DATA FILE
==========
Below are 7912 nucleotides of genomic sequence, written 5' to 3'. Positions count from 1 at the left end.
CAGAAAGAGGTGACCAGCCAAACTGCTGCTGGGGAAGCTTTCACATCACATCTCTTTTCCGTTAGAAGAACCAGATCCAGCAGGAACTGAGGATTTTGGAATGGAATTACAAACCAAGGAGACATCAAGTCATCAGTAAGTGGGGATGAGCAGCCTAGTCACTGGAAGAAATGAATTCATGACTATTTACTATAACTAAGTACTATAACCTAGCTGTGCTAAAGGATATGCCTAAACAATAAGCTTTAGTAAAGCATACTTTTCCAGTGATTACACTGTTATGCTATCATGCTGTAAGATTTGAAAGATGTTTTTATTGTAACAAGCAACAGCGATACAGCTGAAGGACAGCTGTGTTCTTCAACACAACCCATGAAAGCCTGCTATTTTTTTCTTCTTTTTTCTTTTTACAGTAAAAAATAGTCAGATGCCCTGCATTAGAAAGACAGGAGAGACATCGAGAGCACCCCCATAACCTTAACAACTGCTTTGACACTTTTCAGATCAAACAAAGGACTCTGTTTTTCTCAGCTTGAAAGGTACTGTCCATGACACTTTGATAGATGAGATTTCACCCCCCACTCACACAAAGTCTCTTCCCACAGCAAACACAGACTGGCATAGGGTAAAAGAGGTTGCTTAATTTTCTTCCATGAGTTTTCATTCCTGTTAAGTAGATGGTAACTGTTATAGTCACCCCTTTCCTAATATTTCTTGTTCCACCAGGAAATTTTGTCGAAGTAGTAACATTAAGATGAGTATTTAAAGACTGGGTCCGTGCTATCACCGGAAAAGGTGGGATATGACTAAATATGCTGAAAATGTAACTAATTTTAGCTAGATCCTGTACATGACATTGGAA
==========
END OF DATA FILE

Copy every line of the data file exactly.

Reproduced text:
Below are 7912 nucleotides of genomic sequence, written 5' to 3'. Positions count from 1 at the left end.
CAGAAAGAGGTGACCAGCCAAACTGCTGCTGGGGAAGCTTTCACATCACATCTCTTTTCCGTTAGAAGAACCAGATCCAGCAGGAACTGAGGATTTTGGAATGGAATTACAAACCAAGGAGACATCAAGTCATCAGTAAGTGGGGATGAGCAGCCTAGTCACTGGAAGAAATGAATTCATGACTATTTACTATAACTAAGTACTATAACCTAGCTGTGCTAAAGGATATGCCTAAACAATAAGCTTTAGTAAAGCATACTTTTCCAGTGATTACACTGTTATGCTATCATGCTGTAAGATTTGAAAGATGTTTTTATTGTAACAAGCAACAGCGATACAGCTGAAGGACAGCTGTGTTCTTCAACACAACCCATGAAAGCCTGCTATTTTTTTCTTCTTTTTTCTTTTTACAGTAAAAAATAGTCAGATGCCCTGCATTAGAAAGACAGGAGAGACATCGAGAGCACCCCCATAACCTTAACAACTGCTTTGACACTTTTCAGATCAAACAAAGGACTCTGTTTTTCTCAGCTTGAAAGGTACTGTCCATGACACTTTGATAGATGAGATTTCACCCCCCACTCACACAAAGTCTCTTCCCACAGCAAACACAGACTGGCATAGGGTAAAAGAGGTTGCTTAATTTTCTTCCATGAGTTTTCATTCCTGTTAAGTAGATGGTAACTGTTATAGTCACCCCTTTCCTAATATTTCTTGTTCCACCAGGAAATTTTGTCGAAGTAGTAACATTAAGATGAGTATTTAAAGACTGGGTCCGTGCTATCACCGGAAAAGGTGGGATATGACTAAATATGCTGAAAATGTAACTAATTTTAGCTAGATCCTGTACATGACATTGGAA